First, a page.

The master’s in business administration has officially become the most popular graduate degree in America. According to the National Center for Education Statistics, 191,571 people graduated from U.S. schools in 2012 with advanced degrees in business, representing about one in four of all master’s degrees conferred nationwide. Yet while trends point to ever-higher business-school enrollment, the debate over the value of an MBA–the return on a high-priced investment–roils on. Here’s what two business experts had to say about the degree and its pros and cons. “You have to know all this stuff if you’re going to work in business.”
For all the wisdom a student might accumulate in a full-time, two-year MBA program, the real value in a graduate business-school education is in learning how to think like a businessperson, says Germain B?er, director of the Owen Entrepreneurship Center at Vanderbilt University.
“Most MBA students know that in a business you’ve got to have more cash coming in than cash going out,” he says. “You say that ought to be obvious. But I don’t think it is obvious for people going into business.”
At the Owen Graduate School of Management, the core curriculum includes courses in accounting, finance, marketing, operations and strategy. “We have decided you have to know all this stuff if you’re going to work in business, no matter what you do,” B?er says. “We make you take accounting to learn why it’s important to keep track of how much money you owe people and how much money they owe you.”
Many business schools also offer extracurricular programs, such as the opportunity to study abroad. At Vanderbilt, B?er says, nearly all MBA students take an international trip in connection with their studies. And each school year B?er organizes 20 lunches on campus to which he invites entrepreneurs to talk with MBA students. “We do stuff that doesn’t fit the typical academic model,” B?er says, “but it exposes our students to a lot of different ideas and viewpoints.”
B?er believes the MBA path can be especially helpful for aspiring entrepreneurs, who might be brimming with ideas but lacking in business acumen. He recalls an Owen School alumnus, a serial buyer and seller of small businesses, who told B?er his MBA education helped him reduce the time it takes him to consider potential transactions from two weeks to a single day.
“MBA training teaches you how to think about business issues so that if you do start your own business, you have a way of thinking about things you’re going to encounter,” B?er says. “A lot of people who start out as entrepreneurs, they don’t know these things. I don’t think you can train entrepreneurs, but I do think you can help bring out the entrepreneurial spirit in people who have it inside of them.”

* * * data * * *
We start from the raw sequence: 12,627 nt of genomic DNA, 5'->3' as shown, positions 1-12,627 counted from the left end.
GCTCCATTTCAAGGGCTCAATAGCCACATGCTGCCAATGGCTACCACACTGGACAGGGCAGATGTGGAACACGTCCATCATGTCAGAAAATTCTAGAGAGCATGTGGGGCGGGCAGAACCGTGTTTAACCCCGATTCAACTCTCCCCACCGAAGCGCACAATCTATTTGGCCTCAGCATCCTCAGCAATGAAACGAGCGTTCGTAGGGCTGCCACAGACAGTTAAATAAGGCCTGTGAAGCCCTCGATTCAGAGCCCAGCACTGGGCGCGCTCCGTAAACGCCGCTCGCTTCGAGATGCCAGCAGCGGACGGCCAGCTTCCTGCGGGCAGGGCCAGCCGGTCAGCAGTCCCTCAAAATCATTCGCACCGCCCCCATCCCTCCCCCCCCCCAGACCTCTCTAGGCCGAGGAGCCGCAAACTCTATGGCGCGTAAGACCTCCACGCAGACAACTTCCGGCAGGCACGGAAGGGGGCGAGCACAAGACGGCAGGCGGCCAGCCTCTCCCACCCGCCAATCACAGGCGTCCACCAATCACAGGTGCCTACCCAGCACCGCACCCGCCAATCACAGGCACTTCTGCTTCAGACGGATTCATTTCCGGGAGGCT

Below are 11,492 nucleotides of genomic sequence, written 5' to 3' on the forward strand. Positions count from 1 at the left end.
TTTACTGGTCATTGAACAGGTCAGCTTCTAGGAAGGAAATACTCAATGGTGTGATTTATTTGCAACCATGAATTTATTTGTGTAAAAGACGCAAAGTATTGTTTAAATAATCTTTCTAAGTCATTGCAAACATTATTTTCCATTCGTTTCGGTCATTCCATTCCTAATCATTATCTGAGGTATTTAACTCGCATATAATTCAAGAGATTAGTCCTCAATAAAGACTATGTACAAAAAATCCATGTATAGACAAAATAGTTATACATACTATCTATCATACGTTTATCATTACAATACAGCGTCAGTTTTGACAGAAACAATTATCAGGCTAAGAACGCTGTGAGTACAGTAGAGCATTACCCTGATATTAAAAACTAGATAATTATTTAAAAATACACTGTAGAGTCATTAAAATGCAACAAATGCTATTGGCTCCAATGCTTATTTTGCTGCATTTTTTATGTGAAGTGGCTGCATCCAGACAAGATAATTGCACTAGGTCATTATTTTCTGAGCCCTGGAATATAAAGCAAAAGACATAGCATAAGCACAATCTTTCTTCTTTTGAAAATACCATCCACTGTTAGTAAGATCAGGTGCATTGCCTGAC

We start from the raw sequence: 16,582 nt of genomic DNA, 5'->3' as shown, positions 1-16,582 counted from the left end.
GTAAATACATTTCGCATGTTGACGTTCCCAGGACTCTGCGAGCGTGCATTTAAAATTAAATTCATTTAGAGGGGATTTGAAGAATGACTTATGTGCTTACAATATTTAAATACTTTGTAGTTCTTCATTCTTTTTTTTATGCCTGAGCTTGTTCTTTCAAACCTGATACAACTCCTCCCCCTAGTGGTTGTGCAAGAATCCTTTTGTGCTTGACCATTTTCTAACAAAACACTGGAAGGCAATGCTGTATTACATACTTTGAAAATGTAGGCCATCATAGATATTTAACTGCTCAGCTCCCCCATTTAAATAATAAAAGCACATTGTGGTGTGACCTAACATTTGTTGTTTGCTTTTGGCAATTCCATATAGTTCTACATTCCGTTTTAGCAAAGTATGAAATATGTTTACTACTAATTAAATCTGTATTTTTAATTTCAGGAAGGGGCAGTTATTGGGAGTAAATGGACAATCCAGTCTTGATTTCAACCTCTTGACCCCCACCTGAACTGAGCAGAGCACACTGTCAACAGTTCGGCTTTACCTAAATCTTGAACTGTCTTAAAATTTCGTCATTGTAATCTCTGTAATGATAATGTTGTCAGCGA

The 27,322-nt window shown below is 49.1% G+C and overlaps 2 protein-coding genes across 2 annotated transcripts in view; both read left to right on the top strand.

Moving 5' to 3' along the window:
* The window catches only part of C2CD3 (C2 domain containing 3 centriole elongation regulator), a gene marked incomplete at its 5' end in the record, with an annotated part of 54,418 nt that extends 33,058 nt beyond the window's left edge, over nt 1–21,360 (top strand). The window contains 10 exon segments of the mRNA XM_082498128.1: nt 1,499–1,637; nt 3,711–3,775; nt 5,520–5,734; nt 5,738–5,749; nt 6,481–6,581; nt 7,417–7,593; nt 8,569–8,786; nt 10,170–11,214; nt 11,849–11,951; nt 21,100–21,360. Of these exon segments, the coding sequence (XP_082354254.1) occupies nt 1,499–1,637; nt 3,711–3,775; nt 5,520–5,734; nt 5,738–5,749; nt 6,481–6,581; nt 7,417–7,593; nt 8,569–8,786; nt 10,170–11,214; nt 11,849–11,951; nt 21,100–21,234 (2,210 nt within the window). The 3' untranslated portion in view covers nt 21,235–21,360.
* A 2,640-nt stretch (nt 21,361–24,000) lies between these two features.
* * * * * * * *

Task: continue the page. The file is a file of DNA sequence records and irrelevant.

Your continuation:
B?er concedes he would not recommend that every businessperson pursue an MBA, though he’s adamant about its advantages. Chief among them, he believes, is the compression of the learning curve. What someone might learn on the job in five or 10 years, B?er says, an MBA student might learn in a classroom in two. “Sometimes learning can be extremely painful and expensive,” he explains. “If we can help you avoid mistakes, that’s worth something.” “It’s like a cherry on the cake, but a cherry does not make the cake.”
At 25, Mariana Zanetti worked as a marketing product manager for Shell in her native Buenos Aires, Argentina. But when her husband’s job prompted their move to Spain, Zanetti enrolled at the IE Business School in Madrid, which the Financial Times ranked the best business school in Europe last year. An MBA, Zanetti figured, would hasten her career climb.
That was 12 years ago, and while Zanetti has high praise for her IE education, she looks back on her MBA experience with no small regret. Not only was it costly–about $30,000 for the one-year program in 2002 (and more than double that today)–she doesn’t believe it has played a significant role in helping her get a job, promotion or raise. “I don’t think, if I went to Harvard, I would have a different opinion of the MBA,” Zanetti says. “I was ambitious, but it was not the MBA that gave me that. I had that.”
Although Zanetti enjoyed a successful career in the decade following graduate school, she never budged from her belief that her MBA was overrated, if not entirely unnecessary. When she left her last corporate gig–as a manager with a medical device firm in Lyon, France–she put her reluctance into words. The result is The MBA Bubble: Why Getting an MBA Degree Is a Bad Idea. Written in the spirit of Philip Delves Broughton’s Ahead of the Curve and Josh Kaufman’s The Personal MBA, Zanetti’s book calls into question not just the value of the education that business schools provide–a topic of debate that has intensified since the economic meltdown of 2008–but what she calls their “unethical” marketing strategies and rising cost.
Young businesspeople who are thinking about returning to school for that coveted graduate degree would do better, Zanetti contends, to save their money, take a few courses or read a few books and apply themselves in their current positions.
“If they want to go into management consulting or investment banking, I would tell them you are going to work 100 hours a week,” she says. “If you want to do that, then go get your MBA. Otherwise, I definitely wouldn’t advise getting an MBA. It’s nice to have, but it’s not worth the cost. It’s like a cherry on the cake, but a cherry does not make the cake.”
She considers the business-school curriculum to be woefully out of date. “If you want to become an entrepreneur, you have to create a business model,” she says. “I’m not talking about analyzing huge Excel worksheets. It’s about taking action. You don’t need analytical skills to create a business. You have to have some personality, some kind of fire inside. You don’t get that at business school.”
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